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Obama lived in Indonesia as a child, from 1967 to 1971, with his mother and stepfather and has acknowledged attending a Muslim school, but an aide said it was not a madrassa.
Originally posted by maybereal11
There is no "debacle" with the exception of folks like yourself.
Producing his birth certificate to Berg...even responding to Berg or his ilk is like playing fetch with a rabid dog. Berg et al is not interested in truth or justice...
The most humorous thing about this whole thing is that we are suppose to believe the federal government headed by a Republican didn't do a thorough investigation on whether Obama met the requirements to run for the presidency.
US Dual Citizenship: The U.S. government allows dual citizenship. United States law recognizes U.S. Dual Citizenship.....Source
"Why doesn't he just produce his birth certificate and get this over with?"
Get what "over with?" Someones rabid, bizarre ranting? Here's a clue Sherlock......HE DOESN'T HAVE TO......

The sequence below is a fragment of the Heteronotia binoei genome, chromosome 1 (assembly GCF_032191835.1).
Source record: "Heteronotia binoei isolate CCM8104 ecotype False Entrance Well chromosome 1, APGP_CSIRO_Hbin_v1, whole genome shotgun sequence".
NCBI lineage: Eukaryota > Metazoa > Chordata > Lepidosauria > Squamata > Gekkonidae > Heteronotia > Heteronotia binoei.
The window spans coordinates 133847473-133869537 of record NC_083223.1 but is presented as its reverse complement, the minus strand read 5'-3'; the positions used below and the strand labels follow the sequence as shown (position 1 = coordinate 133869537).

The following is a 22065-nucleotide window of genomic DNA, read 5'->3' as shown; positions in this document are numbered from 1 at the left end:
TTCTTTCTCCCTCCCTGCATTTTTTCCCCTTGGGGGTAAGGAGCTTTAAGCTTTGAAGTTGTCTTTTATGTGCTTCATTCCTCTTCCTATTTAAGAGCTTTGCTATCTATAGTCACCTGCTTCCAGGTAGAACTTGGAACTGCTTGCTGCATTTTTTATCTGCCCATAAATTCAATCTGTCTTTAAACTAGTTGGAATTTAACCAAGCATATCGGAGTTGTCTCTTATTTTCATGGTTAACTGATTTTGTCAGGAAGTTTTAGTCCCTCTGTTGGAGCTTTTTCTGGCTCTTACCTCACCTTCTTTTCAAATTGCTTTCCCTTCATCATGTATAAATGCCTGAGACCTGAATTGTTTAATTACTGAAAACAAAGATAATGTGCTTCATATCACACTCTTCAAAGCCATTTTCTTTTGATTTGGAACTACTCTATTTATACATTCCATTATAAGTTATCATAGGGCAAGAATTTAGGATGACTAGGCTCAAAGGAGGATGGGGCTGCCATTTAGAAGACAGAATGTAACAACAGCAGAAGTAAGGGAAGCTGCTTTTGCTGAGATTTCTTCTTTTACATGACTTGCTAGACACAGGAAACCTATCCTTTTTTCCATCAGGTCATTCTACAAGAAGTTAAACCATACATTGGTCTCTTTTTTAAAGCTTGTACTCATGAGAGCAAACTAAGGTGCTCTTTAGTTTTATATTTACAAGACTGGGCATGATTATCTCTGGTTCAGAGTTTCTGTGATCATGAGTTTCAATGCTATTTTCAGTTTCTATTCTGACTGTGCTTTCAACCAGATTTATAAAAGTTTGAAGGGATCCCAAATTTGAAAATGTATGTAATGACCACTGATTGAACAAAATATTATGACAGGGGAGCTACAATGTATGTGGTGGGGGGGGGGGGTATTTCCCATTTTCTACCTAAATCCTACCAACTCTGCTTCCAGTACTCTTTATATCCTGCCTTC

Originally posted by rapinbatsisaltherage Why would the US not recognize that Obama was born here and that he is a citizen just because Indonesia doesn’t acknowledge dual citizenship? What is the US policy for that?
If an American citizen were to apply for citizenship in another country, must s/he give up the US citizenship? If not, what are the conditions? What about dual citizenship?
If one takes up citizenship in another country, then the US will consider that person to no longer be a citizen.
The dual citizenship situations generally pertain to citizenship-by-birth, not when the US citizen naturalizes in another country.
Parents cannot renounce U.S. citizenship on behalf of their minor children. Before an oath of renunciation will be administered under Section 349(a)(5) of the INA, a person under the age of eighteen must convince a U.S. diplomatic or consular officer that he/she fully understands the nature and consequences of the oath of renunciation, is not subject to duress or undue influence, and is voluntarily seeking to renounce his/her U.S. citizenship.
(Section 351(b) of the INA provides that an applicant who renounced his or her U.S. citizenship before the age of eighteen can have that citizenship reinstated if he or she makes that desire known to the Department of State within six months after attaining the age of eighteen.